Bridget: "No. But am I the only one concerned about that? I mean, hello, beauty discrimination."
Cate: "Now that's the Bridget I know, not the one who stages protests to stop frogs from getting dissected."
Kerry: "OK, that's because she didn't organize the sit-in. I did. She covered for me so that I wouldn't get in trouble and I would be able to go on my summer program to Europe."
Cate: "Well that makes more sense. Yet, I don't feel happier."
Cate says she will go to the school and talk with Principal Gibb. Kerry accompanies her mother.
In the principal's office, Cate says, "I have got to talk to you about Bridget. You've got it all wrong, Ed." (They use first names as they had known each other in high-school and there seems to be some romantic interest developing between them.)
Principal: "Apparently I do. I never would have figured her for an animal rights activist -- not with all the leather she wears."
Cate: "That is just it. Bridget did not stage that sit-in. Kerry did."
He calls to his assistant, "Carol, would you give me the forms for reinstating Bridget Hennessey and suspending Kerry Hennessey?"
Cate: "You can't do that, you can't suspend Kerry."
Principal: "Actually I am pretty sure I can."
Cate: "But Kerry is one of the best students this school has ever had."
Kerry: "One of the best? The best."
Cate and Ed make "a date" to discuss the issue over coffee.
When they sit down to coffee, Cate says, "About Kerry. Animal rights are very important to Kerry so I am not surprised that she would protest a frog dissection."
Principal: "Well, we don't dissect animals here. The frogs that Kerry saw are part of a senior genetics experiment. Her anatomy final is on a computer."
Cate: "Oh. Well, Kerry obviously didn't know that. You don't want to suspend the rare student that actually cares do you?"
Principal: "No. No I don't. And Kerry is a good kid. And I am willing to see if there is a way to let her back in within the rules. So I looked this up. It says here, 'If a parent disagrees with a principal's decision, the parent may appeal to an ombudsman.'"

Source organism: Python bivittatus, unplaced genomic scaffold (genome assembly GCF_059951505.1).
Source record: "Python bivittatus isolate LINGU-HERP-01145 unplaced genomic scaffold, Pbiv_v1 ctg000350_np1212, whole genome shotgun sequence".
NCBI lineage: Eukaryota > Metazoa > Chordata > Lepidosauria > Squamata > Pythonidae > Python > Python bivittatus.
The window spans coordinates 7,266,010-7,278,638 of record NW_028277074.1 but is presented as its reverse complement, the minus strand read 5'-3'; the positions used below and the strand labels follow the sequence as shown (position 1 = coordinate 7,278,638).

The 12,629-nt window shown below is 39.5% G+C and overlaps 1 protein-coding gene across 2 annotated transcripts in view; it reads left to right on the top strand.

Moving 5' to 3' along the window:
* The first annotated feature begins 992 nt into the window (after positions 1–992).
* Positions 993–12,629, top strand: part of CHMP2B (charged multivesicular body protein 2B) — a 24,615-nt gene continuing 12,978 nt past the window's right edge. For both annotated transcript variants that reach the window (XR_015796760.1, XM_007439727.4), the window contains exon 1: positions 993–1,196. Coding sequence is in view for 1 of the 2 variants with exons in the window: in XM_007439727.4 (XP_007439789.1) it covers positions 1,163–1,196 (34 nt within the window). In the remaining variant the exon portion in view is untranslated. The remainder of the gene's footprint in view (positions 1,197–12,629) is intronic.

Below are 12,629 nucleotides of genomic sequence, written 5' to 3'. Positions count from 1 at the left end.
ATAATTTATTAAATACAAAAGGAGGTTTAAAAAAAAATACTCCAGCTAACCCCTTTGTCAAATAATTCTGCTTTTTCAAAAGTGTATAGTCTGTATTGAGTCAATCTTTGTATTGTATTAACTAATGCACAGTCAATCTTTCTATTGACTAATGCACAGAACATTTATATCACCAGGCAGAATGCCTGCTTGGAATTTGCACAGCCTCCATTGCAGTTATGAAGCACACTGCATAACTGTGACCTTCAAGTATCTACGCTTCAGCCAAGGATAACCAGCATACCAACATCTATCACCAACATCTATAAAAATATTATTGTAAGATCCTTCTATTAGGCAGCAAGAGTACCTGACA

The Principal immediately appoints himself as the ombudsman and reinstates Kerry.
The show ends with a fun and touching scene. The principal, who had been in high school with Cate (the mother) asks her out to dinner. The recently widowed mother is dumbstruck, and he retreats into his office. She stands there alone and asks Paul, her dead husband, for guidance. She says "I need a sign" and asks for a strong biblical sign like a plague of locusts or something. We hear a frog. She looks down and sees one at her feet. Then she looks around the corner and there are dozen of frogs all over the hallway. She runs out. Then we see her two daughters coming up behind the frogs nudging them towards the doorway saying, "Go! Go! Go be free!"
Students around the country, who care about animals, are fighting for the right to have alternatives to animal dissection in high school, or even for bans on high school dissection. This popular prime time sitcom, with its subtle ability to influence public opinion, has given their efforts a valuable show of support. In fact, the very existence of Kerry's appealing, intelligent, and animal friendly character, is a recurring show of support for the cause of animal protection. Please make sure that ABC knows the message is appreciated.
The network audience relations department takes comments at:
Please take just a moment to send a quick thank you.
Yours and the animals',